Tuesday, December 20, 2011

In honor of Vaclav Havel...a Czech-inspired cabbage recipe

I am still in mourning over the passing of Vaclav Havel, a very inspirational leader. (If you don't know much about Havel, you can check out the article on CNN or one on NPR (or here) or the remembrance on Talk of the Nation to get a glimpse into the life of this writer-turned-president.) My way of dealing with grief is to cook.  Sometimes this takes the form of baked goods, but this time it took the form of comfort food.  Czech comfort food, that is, in honor of my favorite Czech.
Cabbage and (chicken) sausage -- yum!
Honey says that I am true to my peasant roots when I make food like this.  Some of my favorite meals are essentially peasant fare from around the world. When it comes to certain parts of Europe, however, I must say that the thought of eating lots of sausage and cheese does not appeal to me. That is why I like this dish -- plenty of vegetables and a bit of sausage.  I found the original recipe on allrecipes.com and over the years have tweaked it just slightly to make the meal to suit my tastes.

Czech Cabbage & Sausage (Marie's version)

  • 1 package chicken smoked sausage or turkey kielbasa, thinly sliced
  • 1 red onion, diced
  • 1 tbsp. minced garlic
  • 1 cup (or two, depending on availability & preference) diced bell peppers
  • 2-4 stalks celery, chopped
  • 1 small head cabbage, shredded
  • 1 tbsp oil or butter
  • 1/4 c. balsalmic vinegar
  • salt & pepper, to taste
Melt the oil or butter in a skillet and fry the onions and garlic until soft and fragrant, about three minutes. Add sausage and cook for three minutes.  Add the rest of the vegetables and cook until soft.  (I usually end up cooking mine a bit longer because I like the consistency at around 15-20 minutes.)  If you use red and yellow bell peppers, this ends up being a very colorful dish -- one of the things I love about it.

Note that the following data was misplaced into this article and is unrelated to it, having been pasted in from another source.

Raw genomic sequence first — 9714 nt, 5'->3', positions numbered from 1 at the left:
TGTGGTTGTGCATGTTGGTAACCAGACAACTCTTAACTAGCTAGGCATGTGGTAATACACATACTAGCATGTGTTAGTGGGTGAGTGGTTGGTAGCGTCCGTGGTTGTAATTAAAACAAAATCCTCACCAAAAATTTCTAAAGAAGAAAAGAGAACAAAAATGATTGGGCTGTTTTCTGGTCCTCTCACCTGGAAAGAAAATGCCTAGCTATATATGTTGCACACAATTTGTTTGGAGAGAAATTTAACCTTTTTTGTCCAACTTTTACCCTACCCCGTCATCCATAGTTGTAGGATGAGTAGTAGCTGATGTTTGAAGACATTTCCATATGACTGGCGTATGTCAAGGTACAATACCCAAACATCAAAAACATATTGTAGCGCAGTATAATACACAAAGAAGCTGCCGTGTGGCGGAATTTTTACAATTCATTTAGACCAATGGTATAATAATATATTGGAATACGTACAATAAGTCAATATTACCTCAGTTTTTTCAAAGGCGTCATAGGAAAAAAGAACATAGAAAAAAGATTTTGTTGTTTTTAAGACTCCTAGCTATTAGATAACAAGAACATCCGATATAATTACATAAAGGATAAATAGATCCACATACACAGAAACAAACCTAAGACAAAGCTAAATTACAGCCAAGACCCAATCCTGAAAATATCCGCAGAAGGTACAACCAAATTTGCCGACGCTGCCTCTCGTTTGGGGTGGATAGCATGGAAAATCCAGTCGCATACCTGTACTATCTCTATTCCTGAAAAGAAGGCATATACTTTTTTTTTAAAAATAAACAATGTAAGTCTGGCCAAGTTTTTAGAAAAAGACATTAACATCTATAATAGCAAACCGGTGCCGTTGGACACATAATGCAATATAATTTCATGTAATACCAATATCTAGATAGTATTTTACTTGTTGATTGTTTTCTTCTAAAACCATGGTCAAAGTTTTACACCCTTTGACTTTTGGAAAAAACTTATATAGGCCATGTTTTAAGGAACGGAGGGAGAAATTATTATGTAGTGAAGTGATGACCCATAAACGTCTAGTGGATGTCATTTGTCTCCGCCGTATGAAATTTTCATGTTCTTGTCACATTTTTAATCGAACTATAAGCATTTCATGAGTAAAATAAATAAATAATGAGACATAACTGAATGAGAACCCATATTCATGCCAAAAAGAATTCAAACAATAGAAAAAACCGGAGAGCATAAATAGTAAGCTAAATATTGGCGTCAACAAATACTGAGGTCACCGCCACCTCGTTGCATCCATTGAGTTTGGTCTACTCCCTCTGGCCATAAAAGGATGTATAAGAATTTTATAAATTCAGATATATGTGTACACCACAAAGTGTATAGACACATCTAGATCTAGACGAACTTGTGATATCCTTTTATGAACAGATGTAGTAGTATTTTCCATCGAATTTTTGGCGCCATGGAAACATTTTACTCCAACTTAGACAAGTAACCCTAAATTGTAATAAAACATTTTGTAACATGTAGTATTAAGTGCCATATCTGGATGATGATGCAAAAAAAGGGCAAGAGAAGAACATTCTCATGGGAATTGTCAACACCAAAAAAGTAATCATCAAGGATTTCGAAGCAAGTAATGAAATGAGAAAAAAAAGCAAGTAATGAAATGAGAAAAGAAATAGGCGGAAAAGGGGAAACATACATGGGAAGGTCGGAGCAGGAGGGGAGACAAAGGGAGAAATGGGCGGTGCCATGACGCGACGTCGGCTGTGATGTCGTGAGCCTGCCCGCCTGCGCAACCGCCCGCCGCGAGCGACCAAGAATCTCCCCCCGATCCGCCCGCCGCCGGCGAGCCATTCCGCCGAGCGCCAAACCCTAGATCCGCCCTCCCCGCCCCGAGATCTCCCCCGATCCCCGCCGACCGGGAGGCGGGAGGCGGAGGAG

Meanwhile, heat a stock pot of water until boiling. Add cabbage and cook until cabbage reaches desired tenderness (some people like it just blanched so it's very crunchy, I like mine cooked for a few minutes so that the cabbage is mostly soft with just a bit of crunch left).

Drain cabbage and place is a large bowl.  Add contents from skillet, balsalmic vinegar, and salt and pepper.  Toss until well-mixed.  Serve hot or chilled.

YUM.  And a fitting tribute, in some small way, to the man who has inspired me for many years.

It is hard to believe that the first full-length work that I read of Havel's was a little over a decade ago.  All of his hard work in the 1980s and 1990s was overshadowed, in my young mind, by the collapse of the Soviet Union.  Sadly, my own secondary school education did not teach me about all the various movements and revolutions across Eastern Europe in the 1980s.  Havel, if I did hear about him at all, was just a footnote.  Upon discovering his books in 2000, I was transported, amazed, and I vowed that if I ever had a chance, my students would learn about this man.  He showed that we can overcome great obstacles and that not all politicians are corrupt.  His writings revealed a belief in the necessity of morals and ethics and in the truth of human struggle. If I ever have a chance to teach again, I would love to share Havel with more young people so that he can continue to inspire generations even though he is now gone.

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